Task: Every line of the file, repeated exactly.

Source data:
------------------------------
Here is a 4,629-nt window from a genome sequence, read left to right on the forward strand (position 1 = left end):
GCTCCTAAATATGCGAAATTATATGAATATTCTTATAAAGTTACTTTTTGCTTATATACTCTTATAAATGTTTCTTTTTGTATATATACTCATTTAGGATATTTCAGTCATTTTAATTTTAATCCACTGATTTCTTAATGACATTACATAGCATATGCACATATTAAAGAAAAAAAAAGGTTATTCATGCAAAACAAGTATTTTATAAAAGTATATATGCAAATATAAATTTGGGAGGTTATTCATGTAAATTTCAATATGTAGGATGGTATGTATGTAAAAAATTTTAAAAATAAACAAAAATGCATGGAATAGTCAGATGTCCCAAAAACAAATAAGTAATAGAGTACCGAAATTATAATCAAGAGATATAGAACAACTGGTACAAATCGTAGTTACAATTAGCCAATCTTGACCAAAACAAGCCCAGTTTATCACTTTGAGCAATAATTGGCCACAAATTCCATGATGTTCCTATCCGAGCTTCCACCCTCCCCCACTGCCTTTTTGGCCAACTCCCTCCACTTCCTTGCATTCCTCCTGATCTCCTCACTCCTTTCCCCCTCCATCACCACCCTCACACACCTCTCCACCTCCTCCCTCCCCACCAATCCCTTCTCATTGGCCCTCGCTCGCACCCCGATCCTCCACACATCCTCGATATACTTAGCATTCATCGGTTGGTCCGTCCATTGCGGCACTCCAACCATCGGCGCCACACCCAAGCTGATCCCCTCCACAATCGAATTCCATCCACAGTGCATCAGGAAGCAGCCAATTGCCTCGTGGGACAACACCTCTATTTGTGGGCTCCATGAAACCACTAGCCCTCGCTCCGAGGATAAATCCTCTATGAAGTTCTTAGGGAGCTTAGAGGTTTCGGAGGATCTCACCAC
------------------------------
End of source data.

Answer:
Here is a 4,629-nt window from a genome sequence, read left to right on the forward strand (position 1 = left end):
GCTCCTAAATATGCGAAATTATATGAATATTCTTATAAAGTTACTTTTTGCTTATATACTCTTATAAATGTTTCTTTTTGTATATATACTCATTTAGGATATTTCAGTCATTTTAATTTTAATCCACTGATTTCTTAATGACATTACATAGCATATGCACATATTAAAGAAAAAAAAAGGTTATTCATGCAAAACAAGTATTTTATAAAAGTATATATGCAAATATAAATTTGGGAGGTTATTCATGTAAATTTCAATATGTAGGATGGTATGTATGTAAAAAATTTTAAAAATAAACAAAAATGCATGGAATAGTCAGATGTCCCAAAAACAAATAAGTAATAGAGTACCGAAATTATAATCAAGAGATATAGAACAACTGGTACAAATCGTAGTTACAATTAGCCAATCTTGACCAAAACAAGCCCAGTTTATCACTTTGAGCAATAATTGGCCACAAATTCCATGATGTTCCTATCCGAGCTTCCACCCTCCCCCACTGCCTTTTTGGCCAACTCCCTCCACTTCCTTGCATTCCTCCTGATCTCCTCACTCCTTTCCCCCTCCATCACCACCCTCACACACCTCTCCACCTCCTCCCTCCCCACCAATCCCTTCTCATTGGCCCTCGCTCGCACCCCGATCCTCCACACATCCTCGATATACTTAGCATTCATCGGTTGGTCCGTCCATTGCGGCACTCCAACCATCGGCGCCACACCCAAGCTGATCCCCTCCACAATCGAATTCCATCCACAGTGCATCAGGAAGCAGCCAATTGCCTCGTGGGACAACACCTCTATTTGTGGGCTCCATGAAACCACTAGCCCTCGCTCCGAGGATAAATCCTCTATGAAGTTCTTAGGGAGCTTAGAGGTTTCGGAGGATCTCACCAC